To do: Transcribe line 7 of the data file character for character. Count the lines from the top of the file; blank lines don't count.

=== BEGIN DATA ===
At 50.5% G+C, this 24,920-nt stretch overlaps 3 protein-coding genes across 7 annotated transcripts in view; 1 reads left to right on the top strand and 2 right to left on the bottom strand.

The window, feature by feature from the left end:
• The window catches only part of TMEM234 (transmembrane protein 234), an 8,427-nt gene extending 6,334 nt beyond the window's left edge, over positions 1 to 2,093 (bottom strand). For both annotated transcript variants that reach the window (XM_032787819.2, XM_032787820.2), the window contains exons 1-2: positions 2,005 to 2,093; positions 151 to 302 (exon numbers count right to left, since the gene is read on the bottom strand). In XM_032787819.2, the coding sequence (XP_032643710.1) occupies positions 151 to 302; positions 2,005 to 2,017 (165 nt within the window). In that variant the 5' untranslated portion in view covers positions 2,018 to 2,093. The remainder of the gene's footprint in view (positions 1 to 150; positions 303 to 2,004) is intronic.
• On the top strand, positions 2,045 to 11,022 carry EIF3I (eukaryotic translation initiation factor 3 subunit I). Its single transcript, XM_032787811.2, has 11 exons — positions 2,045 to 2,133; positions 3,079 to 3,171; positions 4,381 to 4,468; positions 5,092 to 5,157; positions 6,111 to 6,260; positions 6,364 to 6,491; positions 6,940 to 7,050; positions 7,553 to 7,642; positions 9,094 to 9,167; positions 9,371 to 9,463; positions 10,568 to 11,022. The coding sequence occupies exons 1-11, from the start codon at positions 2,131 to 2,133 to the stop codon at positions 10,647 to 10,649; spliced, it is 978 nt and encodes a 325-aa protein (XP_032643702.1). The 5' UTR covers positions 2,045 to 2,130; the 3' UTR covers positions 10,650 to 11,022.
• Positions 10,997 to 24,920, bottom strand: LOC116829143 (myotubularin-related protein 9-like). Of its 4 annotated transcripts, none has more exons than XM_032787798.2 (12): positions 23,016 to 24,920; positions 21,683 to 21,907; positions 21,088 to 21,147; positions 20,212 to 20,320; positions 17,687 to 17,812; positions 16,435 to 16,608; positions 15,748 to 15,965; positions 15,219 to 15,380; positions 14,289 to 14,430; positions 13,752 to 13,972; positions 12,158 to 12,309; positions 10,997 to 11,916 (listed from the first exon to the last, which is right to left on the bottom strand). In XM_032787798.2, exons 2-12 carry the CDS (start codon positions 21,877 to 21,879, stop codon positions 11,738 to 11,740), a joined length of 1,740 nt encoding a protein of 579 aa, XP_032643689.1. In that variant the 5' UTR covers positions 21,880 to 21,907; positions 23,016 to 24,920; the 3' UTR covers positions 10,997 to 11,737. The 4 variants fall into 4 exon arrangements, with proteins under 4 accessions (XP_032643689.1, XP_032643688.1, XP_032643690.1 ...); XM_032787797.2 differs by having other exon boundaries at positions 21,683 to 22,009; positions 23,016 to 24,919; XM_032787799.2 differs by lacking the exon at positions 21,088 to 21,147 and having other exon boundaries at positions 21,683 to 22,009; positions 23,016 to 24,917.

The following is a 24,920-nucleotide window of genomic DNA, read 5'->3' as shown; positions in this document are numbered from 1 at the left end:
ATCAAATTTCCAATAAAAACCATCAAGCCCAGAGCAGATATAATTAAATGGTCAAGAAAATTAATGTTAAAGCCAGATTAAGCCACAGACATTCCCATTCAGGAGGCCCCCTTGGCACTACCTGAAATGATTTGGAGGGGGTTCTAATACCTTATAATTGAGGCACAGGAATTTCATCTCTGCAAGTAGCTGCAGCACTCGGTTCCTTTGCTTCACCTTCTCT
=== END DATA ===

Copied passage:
ATCAAATTTCCAATAAAAACCATCAAGCCCAGAGCAGATATAATTAAATGGTCAAGAAAATTAATGTTAAAGCCAGATTAAGCCACAGACATTCCCATTCAGGAGGCCCCCTTGGCACTACCTGAAATGATTTGGAGGGGGTTCTAATACCTTATAATTGAGGCACAGGAATTTCATCTCTGCAAGTAGCTGCAGCACTCGGTTCCTTTGCTTCACCTTCTCT